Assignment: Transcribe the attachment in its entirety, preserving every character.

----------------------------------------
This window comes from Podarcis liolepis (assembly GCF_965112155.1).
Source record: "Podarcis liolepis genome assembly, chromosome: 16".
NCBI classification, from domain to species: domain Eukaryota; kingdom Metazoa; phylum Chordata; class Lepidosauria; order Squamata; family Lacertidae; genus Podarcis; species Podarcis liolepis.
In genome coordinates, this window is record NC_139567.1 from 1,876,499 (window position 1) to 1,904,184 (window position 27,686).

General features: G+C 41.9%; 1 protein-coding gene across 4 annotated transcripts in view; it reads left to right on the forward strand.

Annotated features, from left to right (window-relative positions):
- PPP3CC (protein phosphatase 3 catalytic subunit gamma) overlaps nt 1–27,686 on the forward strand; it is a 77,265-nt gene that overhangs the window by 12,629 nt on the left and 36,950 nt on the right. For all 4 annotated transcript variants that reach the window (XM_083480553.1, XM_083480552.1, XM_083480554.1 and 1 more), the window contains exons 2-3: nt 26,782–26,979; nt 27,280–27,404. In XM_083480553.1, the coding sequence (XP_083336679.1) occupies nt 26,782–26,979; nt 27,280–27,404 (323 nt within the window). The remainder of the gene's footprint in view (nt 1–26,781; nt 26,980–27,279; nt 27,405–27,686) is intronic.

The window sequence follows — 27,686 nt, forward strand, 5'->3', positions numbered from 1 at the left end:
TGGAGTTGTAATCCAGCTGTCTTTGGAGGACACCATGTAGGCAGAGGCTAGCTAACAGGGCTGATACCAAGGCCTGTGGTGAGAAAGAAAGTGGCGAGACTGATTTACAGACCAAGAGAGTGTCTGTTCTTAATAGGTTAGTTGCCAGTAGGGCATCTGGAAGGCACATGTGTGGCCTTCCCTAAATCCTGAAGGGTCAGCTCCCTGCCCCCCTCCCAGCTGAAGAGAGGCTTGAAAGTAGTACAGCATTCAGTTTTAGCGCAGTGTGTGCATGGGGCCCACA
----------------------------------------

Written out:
This window comes from Podarcis liolepis (assembly GCF_965112155.1).
Source record: "Podarcis liolepis genome assembly, chromosome: 16".
NCBI classification, from domain to species: domain Eukaryota; kingdom Metazoa; phylum Chordata; class Lepidosauria; order Squamata; family Lacertidae; genus Podarcis; species Podarcis liolepis.
In genome coordinates, this window is record NC_139567.1 from 1,876,499 (window position 1) to 1,904,184 (window position 27,686).

General features: G+C 41.9%; 1 protein-coding gene across 4 annotated transcripts in view; it reads left to right on the forward strand.

Annotated features, from left to right (window-relative positions):
- PPP3CC (protein phosphatase 3 catalytic subunit gamma) overlaps nt 1–27,686 on the forward strand; it is a 77,265-nt gene that overhangs the window by 12,629 nt on the left and 36,950 nt on the right. For all 4 annotated transcript variants that reach the window (XM_083480553.1, XM_083480552.1, XM_083480554.1 and 1 more), the window contains exons 2-3: nt 26,782–26,979; nt 27,280–27,404. In XM_083480553.1, the coding sequence (XP_083336679.1) occupies nt 26,782–26,979; nt 27,280–27,404 (323 nt within the window). The remainder of the gene's footprint in view (nt 1–26,781; nt 26,980–27,279; nt 27,405–27,686) is intronic.

The window sequence follows — 27,686 nt, forward strand, 5'->3', positions numbered from 1 at the left end:
TGGAGTTGTAATCCAGCTGTCTTTGGAGGACACCATGTAGGCAGAGGCTAGCTAACAGGGCTGATACCAAGGCCTGTGGTGAGAAAGAAAGTGGCGAGACTGATTTACAGACCAAGAGAGTGTCTGTTCTTAATAGGTTAGTTGCCAGTAGGGCATCTGGAAGGCACATGTGTGGCCTTCCCTAAATCCTGAAGGGTCAGCTCCCTGCCCCCCTCCCAGCTGAAGAGAGGCTTGAAAGTAGTACAGCATTCAGTTTTAGCGCAGTGTGTGCATGGGGCCCACA